PARIS, Oct. 21 /PRNewswire-FirstCall/ -- Sanofi-aventis announced today that the Japanese Ministry of Health, Labor and Welfare (MHLW) has granted approval for a Supplemental New Drug Application (sNDA) for the indication of "Acute coronary syndrome (unstable angina pectoris, non-ST elevation myocardial infarction) for which percutaneous coronary intervention (PCI) is being planned" for Plavix? (clopidogrel).
Approximately 100,000 patients develop an acute coronary syndrome (ACS) and elect to undergo PCI every year in Japan -- where Plavix? is now the first drug approved in this indication --, the largest number of patients in the world outside of the United States. "We are pleased that the innovative therapy, Plavix? is now available to physicians in Japan, offering them a new treatment option with proven outcomes and safety across ACS patients with planned PCI," said Hanspeter Spek, Executive Vice-President Pharmaceutical Operation of sanofi-aventis.
In Japan, this new cardiology (ASC) extension completes the recent approval (May 2006) in the reduction of recurrence of stroke for which the 2 weeks-prescription-only-limitation has been lifted in May 2007, as result of the favorable one year safety assessment.
The efficacy and safety profile of Plavix? is well established in multiple large-scale Japanese and international landmark clinical trials involving more than 100,000 patients as well as from real-life clinical experience in more than 70 millions patients worldwide including Japan.
Japanese guidelines(1, 2) suggest that Plavix? can fill an important medical need for patients with UA-NSTEMI. Outside Japan, Plavix? is also recommended in multiple national and international guidelines (US [ACC/AHA] and European [ESC]) (3,4,5,6,7,8) for ACS, heart attack, recent MI, stroke and/or P.A.D patients at risk for future atherothrombotic events as a standard treatment for millions of patients at cardiovascular risk.
Outside Japan, Plavix? is the only widely approved antiplatelet agent used in monotherapy for prevention of atherothrombotic events in patients with recent myocardial infarction (hear attack), recent ischaemic stroke or established peripheral arterial disease, and in combination with acetylsalicylic acid for the treatment of patients with acute coronary syndrome (unstable angina or NSTEMI) including those who are to be managed medically and those managed with PCI (with or without stent) and for STEMI patients.
Plavix? is one of the most studied cardiovascular medications available to patients with short and long term clinical benefit, and after a decade of prescriptions, it remains the oral antiplatelet therapy with the broadest range of indications worldwide.
Plavix?, also marketed as Iscover?, is an antiplatelet agent which prevents platelets from sticking together and forming clots in the arteries. Plavix? was first authorized in the United States in 1997 and the European Union in 1998 and has been prescribed to more than 70 millions patients worldwide.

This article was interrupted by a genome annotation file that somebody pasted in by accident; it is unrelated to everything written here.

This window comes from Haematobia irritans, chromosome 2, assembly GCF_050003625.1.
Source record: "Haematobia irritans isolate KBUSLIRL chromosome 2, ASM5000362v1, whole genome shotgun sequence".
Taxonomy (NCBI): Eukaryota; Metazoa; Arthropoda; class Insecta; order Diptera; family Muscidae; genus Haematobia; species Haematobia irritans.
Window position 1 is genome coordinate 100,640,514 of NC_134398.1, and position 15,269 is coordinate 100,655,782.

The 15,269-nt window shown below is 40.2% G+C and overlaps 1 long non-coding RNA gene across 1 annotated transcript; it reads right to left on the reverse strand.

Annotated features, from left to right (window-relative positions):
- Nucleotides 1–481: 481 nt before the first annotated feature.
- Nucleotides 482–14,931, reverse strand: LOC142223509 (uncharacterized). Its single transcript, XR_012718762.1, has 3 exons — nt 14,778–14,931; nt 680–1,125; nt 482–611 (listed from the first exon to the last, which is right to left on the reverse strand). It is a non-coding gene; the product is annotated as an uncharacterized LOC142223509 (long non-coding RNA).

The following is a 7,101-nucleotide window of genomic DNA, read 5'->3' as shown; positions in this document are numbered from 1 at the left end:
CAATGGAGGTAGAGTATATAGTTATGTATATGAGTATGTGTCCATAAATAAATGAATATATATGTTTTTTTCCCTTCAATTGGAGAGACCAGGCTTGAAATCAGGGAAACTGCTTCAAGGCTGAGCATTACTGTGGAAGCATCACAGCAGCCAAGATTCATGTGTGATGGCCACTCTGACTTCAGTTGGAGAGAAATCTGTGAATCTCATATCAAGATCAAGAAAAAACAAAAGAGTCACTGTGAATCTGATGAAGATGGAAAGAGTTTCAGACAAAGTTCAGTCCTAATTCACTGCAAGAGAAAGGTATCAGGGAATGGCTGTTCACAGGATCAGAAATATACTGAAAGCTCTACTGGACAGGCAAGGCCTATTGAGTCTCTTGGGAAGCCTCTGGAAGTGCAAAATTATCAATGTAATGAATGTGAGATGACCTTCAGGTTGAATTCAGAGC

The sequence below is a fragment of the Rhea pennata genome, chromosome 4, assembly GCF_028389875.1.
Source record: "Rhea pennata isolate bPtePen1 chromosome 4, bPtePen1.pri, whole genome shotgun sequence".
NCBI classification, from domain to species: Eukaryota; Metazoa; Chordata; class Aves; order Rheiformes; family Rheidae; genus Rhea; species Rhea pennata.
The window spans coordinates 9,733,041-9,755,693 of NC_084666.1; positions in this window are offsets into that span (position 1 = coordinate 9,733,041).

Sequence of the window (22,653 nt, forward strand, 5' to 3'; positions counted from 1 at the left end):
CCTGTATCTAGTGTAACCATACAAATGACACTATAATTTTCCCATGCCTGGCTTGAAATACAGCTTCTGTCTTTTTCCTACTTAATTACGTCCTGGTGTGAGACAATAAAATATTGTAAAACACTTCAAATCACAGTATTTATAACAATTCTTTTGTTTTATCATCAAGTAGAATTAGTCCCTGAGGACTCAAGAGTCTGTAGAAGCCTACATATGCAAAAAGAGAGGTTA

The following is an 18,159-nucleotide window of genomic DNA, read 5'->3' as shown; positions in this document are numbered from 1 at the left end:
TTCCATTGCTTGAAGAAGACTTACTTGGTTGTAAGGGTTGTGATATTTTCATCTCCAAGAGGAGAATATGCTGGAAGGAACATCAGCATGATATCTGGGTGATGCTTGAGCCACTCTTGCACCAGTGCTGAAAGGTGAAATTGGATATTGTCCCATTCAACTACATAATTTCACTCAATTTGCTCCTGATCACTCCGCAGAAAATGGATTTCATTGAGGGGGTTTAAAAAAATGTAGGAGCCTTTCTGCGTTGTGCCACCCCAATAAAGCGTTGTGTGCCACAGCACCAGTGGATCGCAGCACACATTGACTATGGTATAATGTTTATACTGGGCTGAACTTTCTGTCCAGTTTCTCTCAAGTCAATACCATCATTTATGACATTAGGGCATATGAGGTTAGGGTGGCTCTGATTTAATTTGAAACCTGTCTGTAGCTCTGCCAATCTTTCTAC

In Japan, in addition to the new approval for acute coronary syndrome (unstable angina pectoris, non-ST elevation myocardial infarction) for which percutaneous coronary intervention (PCI) is planned, Plavix? is also approved for "reduction of recurrence after ischemic cerebrovascular disorder (excluding cardiogenic cerebral embolism)" one of the 3 major causes of death in Japan.
The efficacy and safety profile of Plavix? have been established through landmark clinical trials including more than 100,000 patients worldwide. Outside Japan, Plavix? has shown favourable tolerability profile as compared to ASA and an acceptable increase in major bleedings when used in combination with ASA (no statistical difference when only PCIs are considered).
In Japan, Plavix? is marketed by sanofi-aventis K.K. Plavix? is marketed in more than 100 countries by sanofi-aventis (Paris Bourse: EURONEXT: SAN; New York: NYSE: SNY) and BMS (NYSE: BMY - News).
About Acute Coronary Syndrome
Acute coronary syndrome (ACS) is an umbrella term used to describe a group of clinical diagnoses caused by narrowing of the coronary arteries and covers any group of clinical symptoms compatible with acute myocardial ischemia, caused by an imbalance between myocardial oxygen supply and demand from coronary artery disease.
Unstable angina, non-ST segment elevation myocardial infarction (myocardial infarction which does not show ST elevation in ECG), and acute myocardial infarction are considered to be the series of the pathological condition referred to as acute myocardial ischemia as the clinical syndrome. These three symptoms and sudden cardiac death are collectively referred to as acute coronary syndrome.
Immediate treatment is required for all ACS. The treatment approach is multifaceted and aims to try and protect the affected heart muscle from further damage, reinstate blood flow through the artery and reduce the heart''s demand for oxygen. Restoration of blood to the heart (reperfusion) can be achieved either via the use of certain drugs (fibrinolytics), used to break down blood clots, or mechanically by surgery (i.e. Percutaneous Coronary Intervention (PCI)]. Pharmacological options for the treatment ACS include the use of antiplatelet agents to help prevent platelets from sticking together and forming clots, and anticoagulants to prevent blood clotting. Anticoagulants prevent clots from growing and new ones from forming, but they do not dissolve clots.